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Texas Nursing Homes Have Higher Rates Of COVID-19 Cases, Deaths

Larry and Mary Yarbroff hold hands.
Jeff Chiu
Associated Press
Larry Yarbroff, right, sits with his wife, Mary, while visiting her at Chaparral House in Berkeley, Calif., Friday, July 10, 2020.

New data from the American Association of Retired Persons shows a challenging picture in Texas nursing homes, and an industry group is raising concerns about another wave of coronavirus cases in nursing homes.

Throughout the pandemic, nursing homes have been hot spots, with medically vulnerable residents living together and often needing a lot of close care from staff members. Since the beginning of the year, more than 4,300 Texas nursing home residents have died from COVID-19, a quarter of all COVID deaths in the state, according the Texas Department of Health and Human Services.

“I think it’s really important that we continue to focus, and the state really makes the priority, testing, PPE, and really making sure...that these facilities are adequately staffed. In the end, lives are at stake,” said Amanda Fredriksen, AARP Texas’ associate state director for advocacy.

In a detailed snapshot from the four weeks leading up to September 20, AARP found that nursing home residents in Texas faced a higher rate of coronavirus cases and deaths compared to the national average.

Nursing home workers are also getting sick at a higher rate in Texas. There were confirmed cases of COVID-19 among staff members at more than half of the state's nursing homes over the month. More than a third of facilities reported being understaffed.

“These are folks who are not paid a lot. They show up to work, they do care that is very personal, that is very intimate, and there’s not a lot of financial reward,” Fredriksen said. “And yet they’re putting themselves at risk every day.”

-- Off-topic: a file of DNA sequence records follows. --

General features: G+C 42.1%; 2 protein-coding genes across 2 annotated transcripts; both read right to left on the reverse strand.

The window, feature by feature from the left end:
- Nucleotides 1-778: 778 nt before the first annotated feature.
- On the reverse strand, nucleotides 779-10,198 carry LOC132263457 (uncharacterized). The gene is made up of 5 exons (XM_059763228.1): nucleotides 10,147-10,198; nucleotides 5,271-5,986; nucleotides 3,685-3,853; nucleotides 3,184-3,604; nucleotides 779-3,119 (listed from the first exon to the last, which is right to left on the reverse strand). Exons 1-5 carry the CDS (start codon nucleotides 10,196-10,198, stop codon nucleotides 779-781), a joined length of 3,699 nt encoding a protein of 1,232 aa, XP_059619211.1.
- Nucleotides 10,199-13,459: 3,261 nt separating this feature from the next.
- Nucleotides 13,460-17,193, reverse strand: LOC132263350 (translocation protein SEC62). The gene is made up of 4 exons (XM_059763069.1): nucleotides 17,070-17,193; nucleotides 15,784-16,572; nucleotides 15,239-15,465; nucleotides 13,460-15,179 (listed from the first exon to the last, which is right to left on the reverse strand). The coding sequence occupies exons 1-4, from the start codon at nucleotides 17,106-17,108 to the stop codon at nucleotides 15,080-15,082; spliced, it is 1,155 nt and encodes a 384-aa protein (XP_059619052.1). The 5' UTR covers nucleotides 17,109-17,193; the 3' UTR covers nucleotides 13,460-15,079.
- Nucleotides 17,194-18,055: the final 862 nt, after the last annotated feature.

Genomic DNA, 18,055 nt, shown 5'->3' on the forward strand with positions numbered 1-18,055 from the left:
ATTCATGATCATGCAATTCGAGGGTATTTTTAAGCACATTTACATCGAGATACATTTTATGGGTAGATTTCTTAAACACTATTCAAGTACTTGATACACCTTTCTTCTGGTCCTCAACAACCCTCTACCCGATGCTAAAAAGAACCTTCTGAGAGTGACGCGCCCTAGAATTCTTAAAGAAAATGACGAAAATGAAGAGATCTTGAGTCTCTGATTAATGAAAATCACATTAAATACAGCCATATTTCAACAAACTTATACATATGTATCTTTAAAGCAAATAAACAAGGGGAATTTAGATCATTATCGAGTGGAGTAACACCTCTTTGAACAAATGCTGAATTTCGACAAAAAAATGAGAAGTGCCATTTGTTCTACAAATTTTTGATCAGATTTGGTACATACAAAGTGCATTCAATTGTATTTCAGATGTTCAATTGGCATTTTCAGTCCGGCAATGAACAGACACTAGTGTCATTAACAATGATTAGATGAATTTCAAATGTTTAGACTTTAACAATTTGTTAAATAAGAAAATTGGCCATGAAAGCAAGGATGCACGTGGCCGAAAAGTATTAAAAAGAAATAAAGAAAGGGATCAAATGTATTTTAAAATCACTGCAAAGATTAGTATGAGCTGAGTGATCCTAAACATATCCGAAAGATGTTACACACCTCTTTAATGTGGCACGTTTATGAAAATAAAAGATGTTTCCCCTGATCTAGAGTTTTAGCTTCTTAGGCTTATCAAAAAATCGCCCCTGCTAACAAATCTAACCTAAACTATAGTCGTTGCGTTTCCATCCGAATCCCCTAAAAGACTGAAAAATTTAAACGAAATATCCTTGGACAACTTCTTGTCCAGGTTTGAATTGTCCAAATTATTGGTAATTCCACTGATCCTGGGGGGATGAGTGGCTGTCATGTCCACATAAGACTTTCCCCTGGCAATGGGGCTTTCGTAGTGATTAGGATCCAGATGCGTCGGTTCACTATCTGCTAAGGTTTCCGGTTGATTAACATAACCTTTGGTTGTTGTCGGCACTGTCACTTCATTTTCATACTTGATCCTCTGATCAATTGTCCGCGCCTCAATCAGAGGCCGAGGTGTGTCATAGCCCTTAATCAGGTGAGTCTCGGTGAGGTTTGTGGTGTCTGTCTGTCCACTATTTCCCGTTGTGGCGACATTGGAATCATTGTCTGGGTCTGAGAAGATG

One positive data point from the AARP snapshot: Texas nursing homes were better stocked with PPE than facilities in most other states.

Fredriksen said the advocacy group plans to update state-by-state dashboards monthly to help track progress and inform the government and industry response, in conjunction with the Scripps Gerontology Center at Miami University in Ohio. Nursing homes are required to publicly report information about COVID-19 infiltration by the Centers for Medicare and Medicaid (CMS).

A trade association representing some of the nation’s nursing homes and assisted living centers also published a report based on the CMS-required data this week. The American Health Care Association/National Center for Assisted Living warned that a spike in coronavirus cases among the general population risked a third spike of nursing home-based outbreaks.

“The number one factor in keeping COVID out of our nursing homes, so we can protect our vulnerable population is reducing the level of the virus in the surrounding community,” Mark Parkinson, President and CEO of the industry group, said in a statement accompanying the report.

“We could still see another wave of COVID cases caused by the sheer volume of rising cases in communities across the U.S. given the asymptomatic and pre-symptomatic spread of this virus,” he added.

Got a tip? Christopher Connelly is KERA's One Crisis Away Reporter, exploring life on the financial edge. Email Christopher at can follow Christopher on Twitter @hithisischris.

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